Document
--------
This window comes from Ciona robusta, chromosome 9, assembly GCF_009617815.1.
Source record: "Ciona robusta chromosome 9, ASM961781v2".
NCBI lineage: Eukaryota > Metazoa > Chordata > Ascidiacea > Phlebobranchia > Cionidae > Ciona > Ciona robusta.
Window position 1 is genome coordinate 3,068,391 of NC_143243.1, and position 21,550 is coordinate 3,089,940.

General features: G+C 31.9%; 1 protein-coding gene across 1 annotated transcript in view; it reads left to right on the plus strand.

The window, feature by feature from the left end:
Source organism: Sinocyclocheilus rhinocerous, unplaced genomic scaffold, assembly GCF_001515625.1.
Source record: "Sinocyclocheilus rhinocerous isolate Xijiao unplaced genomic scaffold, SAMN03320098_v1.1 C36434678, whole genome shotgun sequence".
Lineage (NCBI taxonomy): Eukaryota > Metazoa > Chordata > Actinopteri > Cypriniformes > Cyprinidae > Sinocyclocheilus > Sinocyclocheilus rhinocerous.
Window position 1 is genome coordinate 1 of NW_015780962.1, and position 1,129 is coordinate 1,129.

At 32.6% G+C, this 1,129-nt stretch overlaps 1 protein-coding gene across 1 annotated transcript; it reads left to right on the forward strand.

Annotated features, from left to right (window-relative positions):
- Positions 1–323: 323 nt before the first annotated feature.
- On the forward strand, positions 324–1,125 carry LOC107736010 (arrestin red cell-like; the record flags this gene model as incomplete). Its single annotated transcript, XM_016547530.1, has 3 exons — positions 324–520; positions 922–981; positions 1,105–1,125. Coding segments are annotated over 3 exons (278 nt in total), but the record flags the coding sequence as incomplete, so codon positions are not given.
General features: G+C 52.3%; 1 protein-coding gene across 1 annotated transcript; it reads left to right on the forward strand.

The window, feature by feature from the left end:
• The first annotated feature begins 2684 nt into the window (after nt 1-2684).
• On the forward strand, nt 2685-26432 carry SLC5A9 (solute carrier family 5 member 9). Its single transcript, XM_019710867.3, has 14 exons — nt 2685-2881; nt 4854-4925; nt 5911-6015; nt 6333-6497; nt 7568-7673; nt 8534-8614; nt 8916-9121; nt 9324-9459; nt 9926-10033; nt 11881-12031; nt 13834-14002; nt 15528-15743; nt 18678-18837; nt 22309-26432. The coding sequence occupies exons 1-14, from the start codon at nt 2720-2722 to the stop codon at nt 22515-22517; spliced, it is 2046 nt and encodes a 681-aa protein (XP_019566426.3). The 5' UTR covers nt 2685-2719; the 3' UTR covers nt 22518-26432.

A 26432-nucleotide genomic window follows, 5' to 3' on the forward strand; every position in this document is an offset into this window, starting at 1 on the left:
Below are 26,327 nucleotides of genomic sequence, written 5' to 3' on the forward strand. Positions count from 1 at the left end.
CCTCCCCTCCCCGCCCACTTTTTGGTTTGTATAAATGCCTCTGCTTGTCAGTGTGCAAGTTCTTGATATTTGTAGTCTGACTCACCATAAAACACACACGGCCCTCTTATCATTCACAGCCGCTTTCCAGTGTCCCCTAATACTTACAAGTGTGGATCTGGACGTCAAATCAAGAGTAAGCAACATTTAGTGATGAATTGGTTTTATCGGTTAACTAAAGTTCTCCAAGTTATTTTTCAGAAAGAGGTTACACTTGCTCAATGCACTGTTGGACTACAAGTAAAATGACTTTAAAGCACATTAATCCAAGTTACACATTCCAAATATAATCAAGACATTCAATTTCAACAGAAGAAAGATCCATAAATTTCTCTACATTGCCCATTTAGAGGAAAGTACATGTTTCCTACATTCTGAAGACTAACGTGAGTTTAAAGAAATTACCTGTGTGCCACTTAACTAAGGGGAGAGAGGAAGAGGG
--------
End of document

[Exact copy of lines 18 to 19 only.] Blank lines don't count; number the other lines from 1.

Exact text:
• On the forward strand, nt 2685-26432 carry SLC5A9 (solute carrier family 5 member 9). Its single transcript, XM_019710867.3, has 14 exons — nt 2685-2881; nt 4854-4925; nt 5911-6015; nt 6333-6497; nt 7568-7673; nt 8534-8614; nt 8916-9121; nt 9324-9459; nt 9926-10033; nt 11881-12031; nt 13834-14002; nt 15528-15743; nt 18678-18837; nt 22309-26432. The coding sequence occupies exons 1-14, from the start codon at nt 2720-2722 to the stop codon at nt 22515-22517; spliced, it is 2046 nt and encodes a 681-aa protein (XP_019566426.3). The 5' UTR covers nt 2685-2719; the 3' UTR covers nt 22518-26432.

A 26432-nucleotide genomic window follows, 5' to 3' on the forward strand; every position in this document is an offset into this window, starting at 1 on the left: